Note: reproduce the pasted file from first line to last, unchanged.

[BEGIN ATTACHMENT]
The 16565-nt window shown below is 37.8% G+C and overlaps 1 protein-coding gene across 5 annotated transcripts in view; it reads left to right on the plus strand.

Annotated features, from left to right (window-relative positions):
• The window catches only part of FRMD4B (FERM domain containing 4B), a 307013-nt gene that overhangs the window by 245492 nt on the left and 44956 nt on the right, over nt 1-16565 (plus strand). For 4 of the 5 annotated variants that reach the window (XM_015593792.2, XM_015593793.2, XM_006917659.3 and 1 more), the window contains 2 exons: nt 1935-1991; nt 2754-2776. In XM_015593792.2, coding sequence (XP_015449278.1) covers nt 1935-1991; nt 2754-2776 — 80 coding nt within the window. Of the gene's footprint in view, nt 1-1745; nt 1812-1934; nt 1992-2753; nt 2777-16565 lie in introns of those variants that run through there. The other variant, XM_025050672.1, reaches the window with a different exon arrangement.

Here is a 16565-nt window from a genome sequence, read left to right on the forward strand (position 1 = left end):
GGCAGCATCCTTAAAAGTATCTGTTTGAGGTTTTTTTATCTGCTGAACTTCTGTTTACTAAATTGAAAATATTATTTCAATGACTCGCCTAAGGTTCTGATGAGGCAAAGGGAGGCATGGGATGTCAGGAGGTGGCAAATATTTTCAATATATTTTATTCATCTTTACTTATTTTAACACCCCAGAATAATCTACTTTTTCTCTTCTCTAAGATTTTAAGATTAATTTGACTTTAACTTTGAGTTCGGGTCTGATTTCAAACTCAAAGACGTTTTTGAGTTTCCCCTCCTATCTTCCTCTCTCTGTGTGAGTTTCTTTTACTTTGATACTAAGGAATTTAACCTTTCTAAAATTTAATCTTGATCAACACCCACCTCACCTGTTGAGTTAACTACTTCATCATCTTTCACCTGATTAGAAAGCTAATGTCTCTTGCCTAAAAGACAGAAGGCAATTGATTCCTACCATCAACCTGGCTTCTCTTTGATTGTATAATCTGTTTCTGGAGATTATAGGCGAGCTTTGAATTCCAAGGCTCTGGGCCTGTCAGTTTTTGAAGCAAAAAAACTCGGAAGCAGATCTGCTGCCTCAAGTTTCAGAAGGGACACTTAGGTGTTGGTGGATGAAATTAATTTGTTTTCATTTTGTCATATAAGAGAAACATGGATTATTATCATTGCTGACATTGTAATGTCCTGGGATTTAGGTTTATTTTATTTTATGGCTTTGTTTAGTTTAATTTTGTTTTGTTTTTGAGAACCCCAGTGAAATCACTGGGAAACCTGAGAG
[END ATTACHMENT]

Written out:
The 16565-nt window shown below is 37.8% G+C and overlaps 1 protein-coding gene across 5 annotated transcripts in view; it reads left to right on the plus strand.

Annotated features, from left to right (window-relative positions):
• The window catches only part of FRMD4B (FERM domain containing 4B), a 307013-nt gene that overhangs the window by 245492 nt on the left and 44956 nt on the right, over nt 1-16565 (plus strand). For 4 of the 5 annotated variants that reach the window (XM_015593792.2, XM_015593793.2, XM_006917659.3 and 1 more), the window contains 2 exons: nt 1935-1991; nt 2754-2776. In XM_015593792.2, coding sequence (XP_015449278.1) covers nt 1935-1991; nt 2754-2776 — 80 coding nt within the window. Of the gene's footprint in view, nt 1-1745; nt 1812-1934; nt 1992-2753; nt 2777-16565 lie in introns of those variants that run through there. The other variant, XM_025050672.1, reaches the window with a different exon arrangement.

Here is a 16565-nt window from a genome sequence, read left to right on the forward strand (position 1 = left end):
GGCAGCATCCTTAAAAGTATCTGTTTGAGGTTTTTTTATCTGCTGAACTTCTGTTTACTAAATTGAAAATATTATTTCAATGACTCGCCTAAGGTTCTGATGAGGCAAAGGGAGGCATGGGATGTCAGGAGGTGGCAAATATTTTCAATATATTTTATTCATCTTTACTTATTTTAACACCCCAGAATAATCTACTTTTTCTCTTCTCTAAGATTTTAAGATTAATTTGACTTTAACTTTGAGTTCGGGTCTGATTTCAAACTCAAAGACGTTTTTGAGTTTCCCCTCCTATCTTCCTCTCTCTGTGTGAGTTTCTTTTACTTTGATACTAAGGAATTTAACCTTTCTAAAATTTAATCTTGATCAACACCCACCTCACCTGTTGAGTTAACTACTTCATCATCTTTCACCTGATTAGAAAGCTAATGTCTCTTGCCTAAAAGACAGAAGGCAATTGATTCCTACCATCAACCTGGCTTCTCTTTGATTGTATAATCTGTTTCTGGAGATTATAGGCGAGCTTTGAATTCCAAGGCTCTGGGCCTGTCAGTTTTTGAAGCAAAAAAACTCGGAAGCAGATCTGCTGCCTCAAGTTTCAGAAGGGACACTTAGGTGTTGGTGGATGAAATTAATTTGTTTTCATTTTGTCATATAAGAGAAACATGGATTATTATCATTGCTGACATTGTAATGTCCTGGGATTTAGGTTTATTTTATTTTATGGCTTTGTTTAGTTTAATTTTGTTTTGTTTTTGAGAACCCCAGTGAAATCACTGGGAAACCTGAGAG